The infrared radiation emitted by such a laser penetrates the liquid at the micrometer scale and is then measured by the detector on the same chip. Using these specially combined ultra-compact lasers and detectors, a detection device was realized and its performance was tested in the first proof-of-concept measurements. The work was carried out in collaboration with the group of Bernhard Lendl from the Institute for Chemical Technologies and Analytics.

Experimental demonstration: a protein changes structure

To demonstrate the performance of the new mid-infrared sensor, a reaction from biochemistry was selected: a known model protein was heated, thus modifying its geometric structure. Initially, the protein has the shape of a helix-like coil, but at higher temperatures it unfolds into a flat structure. This geometric change also alters the particular mid-infrared fingerprint absorption spectrum of the protein. “We selected two suitable wavelengths and fabricated suitable quantum cascade sensors, which we integrated on a single chip,” explains Borislav Hinkov. “And indeed, it turns out that you can use this sensor to observe the so-called denaturation of the selected model protein with high sensitivity and in real time.”

The technology is extremely flexible. It is possible to adjust the necessary wavelengths as needed to study different molecules. It is also possible to add other quantum cascade sensors on the same chip to measure different wavelengths and thus simultaneously distinguish the concentration of different molecules. “This opens up a new field in analytical chemistry: real-time mid-infrared spectroscopy of liquids,” says Borislav Hinkov. The possible applications are extremely diverse – they range from the observation of thermally induced structural changes in proteins and similar structural changes in other molecules, to the real-time analysis of chemical reactions, for example in the production of pharmaceutical drugs. or in industrial manufacturing processes. Wherever it is necessary to monitor the dynamics of chemical reactions in liquids, this new technique can bring significant benefits.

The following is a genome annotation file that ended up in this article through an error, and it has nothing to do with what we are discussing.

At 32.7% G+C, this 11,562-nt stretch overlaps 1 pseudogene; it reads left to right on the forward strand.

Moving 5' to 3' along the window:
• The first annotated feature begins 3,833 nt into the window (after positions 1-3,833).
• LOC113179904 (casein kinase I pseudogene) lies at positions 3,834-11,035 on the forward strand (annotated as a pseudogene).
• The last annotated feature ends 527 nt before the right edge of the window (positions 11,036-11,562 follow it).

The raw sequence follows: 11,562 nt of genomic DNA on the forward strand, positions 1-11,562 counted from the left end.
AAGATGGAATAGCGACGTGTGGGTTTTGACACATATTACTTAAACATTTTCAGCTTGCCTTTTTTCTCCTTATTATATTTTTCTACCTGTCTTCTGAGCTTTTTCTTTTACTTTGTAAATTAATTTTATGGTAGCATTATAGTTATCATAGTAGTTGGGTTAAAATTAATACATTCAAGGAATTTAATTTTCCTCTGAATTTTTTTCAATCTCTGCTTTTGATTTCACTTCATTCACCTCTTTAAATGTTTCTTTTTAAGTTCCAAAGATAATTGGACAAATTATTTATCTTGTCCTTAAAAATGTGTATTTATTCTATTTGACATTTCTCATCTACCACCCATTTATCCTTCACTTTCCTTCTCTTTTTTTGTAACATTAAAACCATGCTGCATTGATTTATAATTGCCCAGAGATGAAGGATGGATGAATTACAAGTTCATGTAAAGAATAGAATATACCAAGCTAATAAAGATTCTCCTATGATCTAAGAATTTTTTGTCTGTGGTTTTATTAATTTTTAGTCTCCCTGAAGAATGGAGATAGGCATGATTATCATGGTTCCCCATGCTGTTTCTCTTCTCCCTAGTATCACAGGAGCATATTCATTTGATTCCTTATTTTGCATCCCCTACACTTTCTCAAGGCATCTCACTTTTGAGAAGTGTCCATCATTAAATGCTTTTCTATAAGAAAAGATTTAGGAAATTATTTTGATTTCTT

The work was funded by a Lise-Meitner grant from the FWF to Borislav Hinkov and by the EU Horizon2020 project “cFlow”.

A mid-infrared lab-on-a-chip for dynamic reaction monitoring, Nature Communications